These are observations, I don't claim to be smart enough to figure out all the answers.

Imagine- if I owned a sandwich shop, and gave away my sandwiches for free, why would anyone buy them from me?

If I owned a news outlet and put all my material online, tweeting key stories even before I printed or broadcast them,  posting whole stories before they get printed or broadcast, why would anyone watch or read material on my main outlet when and how I want them to?

That is the kind of dilemma facing journalism today.
Almost daily we see stories of downsizing and job cuts in journalism
This is the dark downside of the digital revolution.

Copyright, once jealously guarded barely exists now,  ownership of material reduced to smoke on the wind, belonging to no one.

Gone are the days when a publisher would go after an interloper for “stealing our stuff”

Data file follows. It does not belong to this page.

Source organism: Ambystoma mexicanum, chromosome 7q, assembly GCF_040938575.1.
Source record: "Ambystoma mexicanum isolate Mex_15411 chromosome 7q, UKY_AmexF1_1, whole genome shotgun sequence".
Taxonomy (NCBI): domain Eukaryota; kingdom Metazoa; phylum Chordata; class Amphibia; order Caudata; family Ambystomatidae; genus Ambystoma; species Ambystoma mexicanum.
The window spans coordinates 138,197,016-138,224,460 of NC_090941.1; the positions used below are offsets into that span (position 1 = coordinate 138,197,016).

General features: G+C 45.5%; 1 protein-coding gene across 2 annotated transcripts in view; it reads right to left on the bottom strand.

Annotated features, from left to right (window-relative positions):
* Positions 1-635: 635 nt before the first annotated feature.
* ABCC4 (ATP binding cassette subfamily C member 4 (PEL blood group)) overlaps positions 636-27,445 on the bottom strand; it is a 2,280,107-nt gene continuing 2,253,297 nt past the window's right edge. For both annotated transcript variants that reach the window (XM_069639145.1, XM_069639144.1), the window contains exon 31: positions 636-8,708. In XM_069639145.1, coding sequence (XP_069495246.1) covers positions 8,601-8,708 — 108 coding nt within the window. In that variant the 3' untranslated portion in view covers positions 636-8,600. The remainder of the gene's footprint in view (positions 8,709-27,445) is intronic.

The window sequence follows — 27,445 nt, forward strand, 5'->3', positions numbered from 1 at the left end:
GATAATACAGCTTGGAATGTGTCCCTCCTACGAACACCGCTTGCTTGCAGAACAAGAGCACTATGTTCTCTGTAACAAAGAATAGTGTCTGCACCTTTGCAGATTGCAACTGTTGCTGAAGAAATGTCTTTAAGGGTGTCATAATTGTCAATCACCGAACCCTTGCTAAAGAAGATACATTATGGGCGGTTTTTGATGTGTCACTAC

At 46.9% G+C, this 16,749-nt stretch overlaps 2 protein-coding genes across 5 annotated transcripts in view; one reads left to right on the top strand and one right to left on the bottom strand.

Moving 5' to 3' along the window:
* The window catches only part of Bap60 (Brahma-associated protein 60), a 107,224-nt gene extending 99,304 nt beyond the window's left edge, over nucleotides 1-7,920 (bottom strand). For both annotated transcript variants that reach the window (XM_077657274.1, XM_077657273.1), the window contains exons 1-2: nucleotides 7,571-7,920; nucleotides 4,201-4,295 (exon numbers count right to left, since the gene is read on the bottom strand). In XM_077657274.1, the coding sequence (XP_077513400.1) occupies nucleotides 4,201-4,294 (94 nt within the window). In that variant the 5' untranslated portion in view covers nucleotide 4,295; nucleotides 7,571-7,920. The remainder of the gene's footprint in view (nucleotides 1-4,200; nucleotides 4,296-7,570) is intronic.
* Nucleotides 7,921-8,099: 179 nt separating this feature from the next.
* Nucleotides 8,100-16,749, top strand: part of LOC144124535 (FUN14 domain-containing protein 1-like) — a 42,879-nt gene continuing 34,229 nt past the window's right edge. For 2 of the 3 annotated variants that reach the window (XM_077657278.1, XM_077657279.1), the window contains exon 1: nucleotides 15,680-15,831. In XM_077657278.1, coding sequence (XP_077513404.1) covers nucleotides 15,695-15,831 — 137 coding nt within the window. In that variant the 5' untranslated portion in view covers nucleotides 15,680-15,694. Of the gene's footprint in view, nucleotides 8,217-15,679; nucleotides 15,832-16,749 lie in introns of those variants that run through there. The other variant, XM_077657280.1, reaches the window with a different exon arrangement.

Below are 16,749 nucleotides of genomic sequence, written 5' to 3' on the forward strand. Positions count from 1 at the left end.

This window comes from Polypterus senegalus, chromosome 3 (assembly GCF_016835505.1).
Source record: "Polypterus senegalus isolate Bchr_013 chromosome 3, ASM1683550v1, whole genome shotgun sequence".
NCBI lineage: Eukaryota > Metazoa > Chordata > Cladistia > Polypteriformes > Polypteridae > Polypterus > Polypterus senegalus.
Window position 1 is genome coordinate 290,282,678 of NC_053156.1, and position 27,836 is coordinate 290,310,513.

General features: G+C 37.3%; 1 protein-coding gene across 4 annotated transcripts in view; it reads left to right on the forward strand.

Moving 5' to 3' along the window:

Instead they basically give it away, hoping some advertiser will come along and buy a piece of the swirling smoke in the internet air.

Then they wonder why they are losing money, so they amputate, they cut jobs, diversity of thought, and quality of content.

Left with a thinning product and no idea what to do about it, there is a downward spiral that produces more and more "easy news" or junk, and less and less content that sets outlets apart.

The concept of making internet users pay has been tried, and has mostly failed.

So the question is, what is the product worth?
Increasingly not enough, or not much, that’s where we are at.

It would seem to make sense that the answer should be a determination to make the product worth more, and not give it away.